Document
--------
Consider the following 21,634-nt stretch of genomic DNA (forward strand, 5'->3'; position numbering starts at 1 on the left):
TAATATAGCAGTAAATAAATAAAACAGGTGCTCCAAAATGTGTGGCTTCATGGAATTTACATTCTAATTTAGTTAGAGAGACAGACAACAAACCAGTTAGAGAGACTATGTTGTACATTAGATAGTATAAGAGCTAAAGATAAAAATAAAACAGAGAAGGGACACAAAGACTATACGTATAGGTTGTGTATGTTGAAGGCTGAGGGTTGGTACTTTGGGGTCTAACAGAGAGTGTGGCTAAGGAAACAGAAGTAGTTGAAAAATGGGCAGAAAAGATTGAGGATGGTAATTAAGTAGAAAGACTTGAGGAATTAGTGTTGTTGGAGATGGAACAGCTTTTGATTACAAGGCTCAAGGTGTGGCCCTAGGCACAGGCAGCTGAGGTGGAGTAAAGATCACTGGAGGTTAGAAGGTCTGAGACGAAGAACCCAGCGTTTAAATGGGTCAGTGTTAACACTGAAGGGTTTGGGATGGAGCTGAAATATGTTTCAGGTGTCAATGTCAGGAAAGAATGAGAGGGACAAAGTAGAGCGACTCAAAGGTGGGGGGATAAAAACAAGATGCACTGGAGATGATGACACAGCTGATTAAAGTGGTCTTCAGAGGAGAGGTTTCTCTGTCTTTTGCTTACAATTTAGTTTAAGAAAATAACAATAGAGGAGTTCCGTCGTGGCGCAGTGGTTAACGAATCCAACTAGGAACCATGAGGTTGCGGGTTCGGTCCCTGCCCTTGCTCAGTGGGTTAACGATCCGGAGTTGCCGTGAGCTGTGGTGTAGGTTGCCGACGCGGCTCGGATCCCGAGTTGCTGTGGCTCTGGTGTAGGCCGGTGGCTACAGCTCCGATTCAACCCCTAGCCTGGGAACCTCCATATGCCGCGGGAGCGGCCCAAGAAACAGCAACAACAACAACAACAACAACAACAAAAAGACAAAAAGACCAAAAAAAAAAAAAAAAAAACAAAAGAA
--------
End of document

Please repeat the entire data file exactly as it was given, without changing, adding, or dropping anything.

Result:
Consider the following 21,634-nt stretch of genomic DNA (forward strand, 5'->3'; position numbering starts at 1 on the left):
TAATATAGCAGTAAATAAATAAAACAGGTGCTCCAAAATGTGTGGCTTCATGGAATTTACATTCTAATTTAGTTAGAGAGACAGACAACAAACCAGTTAGAGAGACTATGTTGTACATTAGATAGTATAAGAGCTAAAGATAAAAATAAAACAGAGAAGGGACACAAAGACTATACGTATAGGTTGTGTATGTTGAAGGCTGAGGGTTGGTACTTTGGGGTCTAACAGAGAGTGTGGCTAAGGAAACAGAAGTAGTTGAAAAATGGGCAGAAAAGATTGAGGATGGTAATTAAGTAGAAAGACTTGAGGAATTAGTGTTGTTGGAGATGGAACAGCTTTTGATTACAAGGCTCAAGGTGTGGCCCTAGGCACAGGCAGCTGAGGTGGAGTAAAGATCACTGGAGGTTAGAAGGTCTGAGACGAAGAACCCAGCGTTTAAATGGGTCAGTGTTAACACTGAAGGGTTTGGGATGGAGCTGAAATATGTTTCAGGTGTCAATGTCAGGAAAGAATGAGAGGGACAAAGTAGAGCGACTCAAAGGTGGGGGGATAAAAACAAGATGCACTGGAGATGATGACACAGCTGATTAAAGTGGTCTTCAGAGGAGAGGTTTCTCTGTCTTTTGCTTACAATTTAGTTTAAGAAAATAACAATAGAGGAGTTCCGTCGTGGCGCAGTGGTTAACGAATCCAACTAGGAACCATGAGGTTGCGGGTTCGGTCCCTGCCCTTGCTCAGTGGGTTAACGATCCGGAGTTGCCGTGAGCTGTGGTGTAGGTTGCCGACGCGGCTCGGATCCCGAGTTGCTGTGGCTCTGGTGTAGGCCGGTGGCTACAGCTCCGATTCAACCCCTAGCCTGGGAACCTCCATATGCCGCGGGAGCGGCCCAAGAAACAGCAACAACAACAACAACAACAACAACAAAAAGACAAAAAGACCAAAAAAAAAAAAAAAAAAACAAAAGAA